5. Friends? Sort of. Two of my 5 bosses in 40 years were more than bosses: they were mentors and I still hold them in high esteem. My current boss is not a friend but he is a good leader and CEO. I don’t expect to be chummy with my boss or most colleagues, certainly not as HR professional.

  6. There are reasons why there are those special agreement forms that are given employees in their hiring package concerning any relationships with any co-workers, including supervisors/managers. Having a personal relationship ( friendship) will cloud perception of performance needed for the job needs. Because jobs today cut into what used to be social time for meeting new people, certain kind of friends are developed for creating a compatible work team. But there’s a big difference between a person who works with you and a friend.

  7. I really get this concept. I agree 100% with Suzanne. Unfortunately where I work does not. There is a push to increase employee engagement where HR sends out surveys that ask “I have a best friend at work”. If I answer this “no”, then investigations are conducted and involuntary mandatory after-work social events are scheduled by department management. Perhaps managers are graded on the answers. Anyway I find it is just easier to answer “Yes! I have a best friend at work” even though I find the concept ridiculous.

    1. “I’m my own best friend” — so, sure, of course. Now, go away, Orwell.

    2. I have a serious problem with the “best friend at work” question too. They use it at the Postal Service too. It stems from a Gallup poll that found that was one of the 12 factors indicating employee engagement at what Gallup deemed to be some of the most successful companies. My problem with that conclusion is that among the companies deemed “most successful” were Google, Amazon, Apple, etc., all of whom are notorious for ridiculously overworking their employees until they burn out in 2-3 years. Someone working 80 hour weeks HAS to have recreational facilities and best friends at work, because they have zero work-life balance; that is, no life outside of work. Those of us lucky enough to have a more healthy work-life balance frequently have best friends outside of work. When I questioned this question, I was told that it was only asking if — among my coworkers — there was one that I liked best. Obviously, that’s not at all what the question — literally — asks, and I’m still conflicted every time I’m asked to complete the annual employee survey.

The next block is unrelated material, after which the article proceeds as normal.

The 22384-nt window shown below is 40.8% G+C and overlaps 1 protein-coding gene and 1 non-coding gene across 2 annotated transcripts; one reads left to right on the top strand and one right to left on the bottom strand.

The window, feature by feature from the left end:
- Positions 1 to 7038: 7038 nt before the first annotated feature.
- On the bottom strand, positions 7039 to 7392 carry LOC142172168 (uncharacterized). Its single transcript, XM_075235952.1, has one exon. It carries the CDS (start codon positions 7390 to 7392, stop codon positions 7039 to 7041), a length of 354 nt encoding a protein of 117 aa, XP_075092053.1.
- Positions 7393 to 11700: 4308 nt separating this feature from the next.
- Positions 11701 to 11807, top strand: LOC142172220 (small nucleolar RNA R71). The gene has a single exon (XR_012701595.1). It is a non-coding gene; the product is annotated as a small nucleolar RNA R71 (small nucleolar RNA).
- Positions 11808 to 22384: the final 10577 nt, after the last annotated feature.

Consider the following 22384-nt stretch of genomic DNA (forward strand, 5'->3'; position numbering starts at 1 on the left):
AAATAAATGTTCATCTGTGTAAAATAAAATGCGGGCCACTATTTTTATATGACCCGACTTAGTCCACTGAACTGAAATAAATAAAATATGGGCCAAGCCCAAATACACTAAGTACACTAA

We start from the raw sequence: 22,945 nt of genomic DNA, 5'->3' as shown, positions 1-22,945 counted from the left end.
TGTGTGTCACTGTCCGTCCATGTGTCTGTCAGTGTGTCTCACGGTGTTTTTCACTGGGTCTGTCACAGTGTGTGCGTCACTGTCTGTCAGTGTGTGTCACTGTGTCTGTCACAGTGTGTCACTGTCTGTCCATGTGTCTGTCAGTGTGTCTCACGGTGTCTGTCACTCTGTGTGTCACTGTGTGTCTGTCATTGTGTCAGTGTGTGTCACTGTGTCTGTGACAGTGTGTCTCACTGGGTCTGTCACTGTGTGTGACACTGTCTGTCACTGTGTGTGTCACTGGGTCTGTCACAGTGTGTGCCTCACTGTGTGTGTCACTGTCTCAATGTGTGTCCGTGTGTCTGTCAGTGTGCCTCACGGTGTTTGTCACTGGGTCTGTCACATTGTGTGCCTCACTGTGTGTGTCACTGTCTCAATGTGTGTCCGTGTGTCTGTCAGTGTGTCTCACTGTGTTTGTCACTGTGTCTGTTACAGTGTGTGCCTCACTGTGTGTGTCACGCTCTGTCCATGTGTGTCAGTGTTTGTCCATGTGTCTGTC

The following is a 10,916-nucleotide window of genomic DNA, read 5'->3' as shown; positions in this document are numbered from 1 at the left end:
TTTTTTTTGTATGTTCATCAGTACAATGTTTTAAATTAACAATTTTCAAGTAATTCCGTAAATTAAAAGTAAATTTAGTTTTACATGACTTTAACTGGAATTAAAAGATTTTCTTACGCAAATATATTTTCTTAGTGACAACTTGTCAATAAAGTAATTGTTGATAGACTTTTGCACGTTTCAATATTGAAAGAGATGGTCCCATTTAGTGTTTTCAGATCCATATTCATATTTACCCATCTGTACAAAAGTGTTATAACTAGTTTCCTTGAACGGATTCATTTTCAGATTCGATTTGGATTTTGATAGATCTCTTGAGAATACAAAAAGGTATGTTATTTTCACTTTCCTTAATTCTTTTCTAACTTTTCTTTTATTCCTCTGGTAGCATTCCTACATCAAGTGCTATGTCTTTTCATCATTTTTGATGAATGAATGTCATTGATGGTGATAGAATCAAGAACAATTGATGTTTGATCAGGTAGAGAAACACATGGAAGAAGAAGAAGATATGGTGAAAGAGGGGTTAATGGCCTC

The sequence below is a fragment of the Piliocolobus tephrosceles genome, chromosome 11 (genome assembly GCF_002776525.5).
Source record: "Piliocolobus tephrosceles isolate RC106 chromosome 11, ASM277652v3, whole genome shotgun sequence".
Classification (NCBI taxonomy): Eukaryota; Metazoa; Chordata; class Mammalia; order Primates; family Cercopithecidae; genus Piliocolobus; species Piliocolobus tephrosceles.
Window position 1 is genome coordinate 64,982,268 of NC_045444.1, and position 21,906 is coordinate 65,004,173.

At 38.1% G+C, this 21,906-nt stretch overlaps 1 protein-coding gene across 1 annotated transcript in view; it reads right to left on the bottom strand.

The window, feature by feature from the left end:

8. I have to say I am baffled by the gap between “is my friend” and “has my back” – because to me, “having my back” is one of the requirements for being a friend.

    1. I think this is a different context. A manager who has your back won’t let outsiders, even within the company, treat you poorly. If you’re in retail, for instance, a manager who has your back (and isn’t completely spineless) will not give in to a customer’s insane demand just because they made a scene when you followed company policy. A manager in an office who has your back won’t let your coworker treat you abusively because said coworker is a favorite of another manager (or even a higher up). None of that is being a friend, it’s just competent management.

      Having your back is a required component of being a friend, but being a friend isn’t a required component of having your back.